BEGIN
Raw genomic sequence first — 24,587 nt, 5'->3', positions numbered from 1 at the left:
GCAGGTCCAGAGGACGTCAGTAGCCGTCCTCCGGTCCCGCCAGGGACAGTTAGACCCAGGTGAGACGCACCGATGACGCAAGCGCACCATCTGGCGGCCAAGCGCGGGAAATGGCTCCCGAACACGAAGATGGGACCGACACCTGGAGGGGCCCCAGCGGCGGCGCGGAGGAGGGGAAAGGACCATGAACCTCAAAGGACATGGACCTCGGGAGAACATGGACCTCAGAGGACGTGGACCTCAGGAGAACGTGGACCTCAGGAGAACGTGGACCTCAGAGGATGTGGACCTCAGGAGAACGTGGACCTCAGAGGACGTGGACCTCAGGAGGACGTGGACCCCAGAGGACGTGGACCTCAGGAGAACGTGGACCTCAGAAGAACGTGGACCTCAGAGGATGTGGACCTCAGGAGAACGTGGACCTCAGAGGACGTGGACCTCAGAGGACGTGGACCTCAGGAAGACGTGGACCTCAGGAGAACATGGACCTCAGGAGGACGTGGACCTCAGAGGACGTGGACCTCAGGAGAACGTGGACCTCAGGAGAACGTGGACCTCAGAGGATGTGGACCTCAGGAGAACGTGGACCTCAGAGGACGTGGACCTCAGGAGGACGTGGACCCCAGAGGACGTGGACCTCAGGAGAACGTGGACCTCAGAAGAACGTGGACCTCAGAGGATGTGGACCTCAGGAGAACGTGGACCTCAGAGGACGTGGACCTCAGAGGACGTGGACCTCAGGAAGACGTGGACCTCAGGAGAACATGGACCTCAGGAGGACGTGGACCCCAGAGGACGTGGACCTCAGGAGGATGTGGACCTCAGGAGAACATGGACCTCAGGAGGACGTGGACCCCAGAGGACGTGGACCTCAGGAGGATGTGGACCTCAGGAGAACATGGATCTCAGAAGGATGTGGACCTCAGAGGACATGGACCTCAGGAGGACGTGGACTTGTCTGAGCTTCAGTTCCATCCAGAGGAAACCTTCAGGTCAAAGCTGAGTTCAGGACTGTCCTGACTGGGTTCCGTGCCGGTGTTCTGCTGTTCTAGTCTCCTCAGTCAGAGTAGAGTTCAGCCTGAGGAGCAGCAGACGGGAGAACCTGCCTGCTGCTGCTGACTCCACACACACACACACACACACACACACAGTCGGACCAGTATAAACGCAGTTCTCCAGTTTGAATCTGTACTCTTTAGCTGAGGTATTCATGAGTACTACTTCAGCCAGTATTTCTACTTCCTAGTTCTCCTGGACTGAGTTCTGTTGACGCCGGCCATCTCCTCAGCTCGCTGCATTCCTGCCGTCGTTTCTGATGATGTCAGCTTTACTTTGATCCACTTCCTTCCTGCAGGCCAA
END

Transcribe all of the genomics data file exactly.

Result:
Raw genomic sequence first — 24,587 nt, 5'->3', positions numbered from 1 at the left:
GCAGGTCCAGAGGACGTCAGTAGCCGTCCTCCGGTCCCGCCAGGGACAGTTAGACCCAGGTGAGACGCACCGATGACGCAAGCGCACCATCTGGCGGCCAAGCGCGGGAAATGGCTCCCGAACACGAAGATGGGACCGACACCTGGAGGGGCCCCAGCGGCGGCGCGGAGGAGGGGAAAGGACCATGAACCTCAAAGGACATGGACCTCGGGAGAACATGGACCTCAGAGGACGTGGACCTCAGGAGAACGTGGACCTCAGGAGAACGTGGACCTCAGAGGATGTGGACCTCAGGAGAACGTGGACCTCAGAGGACGTGGACCTCAGGAGGACGTGGACCCCAGAGGACGTGGACCTCAGGAGAACGTGGACCTCAGAAGAACGTGGACCTCAGAGGATGTGGACCTCAGGAGAACGTGGACCTCAGAGGACGTGGACCTCAGAGGACGTGGACCTCAGGAAGACGTGGACCTCAGGAGAACATGGACCTCAGGAGGACGTGGACCTCAGAGGACGTGGACCTCAGGAGAACGTGGACCTCAGGAGAACGTGGACCTCAGAGGATGTGGACCTCAGGAGAACGTGGACCTCAGAGGACGTGGACCTCAGGAGGACGTGGACCCCAGAGGACGTGGACCTCAGGAGAACGTGGACCTCAGAAGAACGTGGACCTCAGAGGATGTGGACCTCAGGAGAACGTGGACCTCAGAGGACGTGGACCTCAGAGGACGTGGACCTCAGGAAGACGTGGACCTCAGGAGAACATGGACCTCAGGAGGACGTGGACCCCAGAGGACGTGGACCTCAGGAGGATGTGGACCTCAGGAGAACATGGACCTCAGGAGGACGTGGACCCCAGAGGACGTGGACCTCAGGAGGATGTGGACCTCAGGAGAACATGGATCTCAGAAGGATGTGGACCTCAGAGGACATGGACCTCAGGAGGACGTGGACTTGTCTGAGCTTCAGTTCCATCCAGAGGAAACCTTCAGGTCAAAGCTGAGTTCAGGACTGTCCTGACTGGGTTCCGTGCCGGTGTTCTGCTGTTCTAGTCTCCTCAGTCAGAGTAGAGTTCAGCCTGAGGAGCAGCAGACGGGAGAACCTGCCTGCTGCTGCTGACTCCACACACACACACACACACACACACACAGTCGGACCAGTATAAACGCAGTTCTCCAGTTTGAATCTGTACTCTTTAGCTGAGGTATTCATGAGTACTACTTCAGCCAGTATTTCTACTTCCTAGTTCTCCTGGACTGAGTTCTGTTGACGCCGGCCATCTCCTCAGCTCGCTGCATTCCTGCCGTCGTTTCTGATGATGTCAGCTTTACTTTGATCCACTTCCTTCCTGCAGGCCAA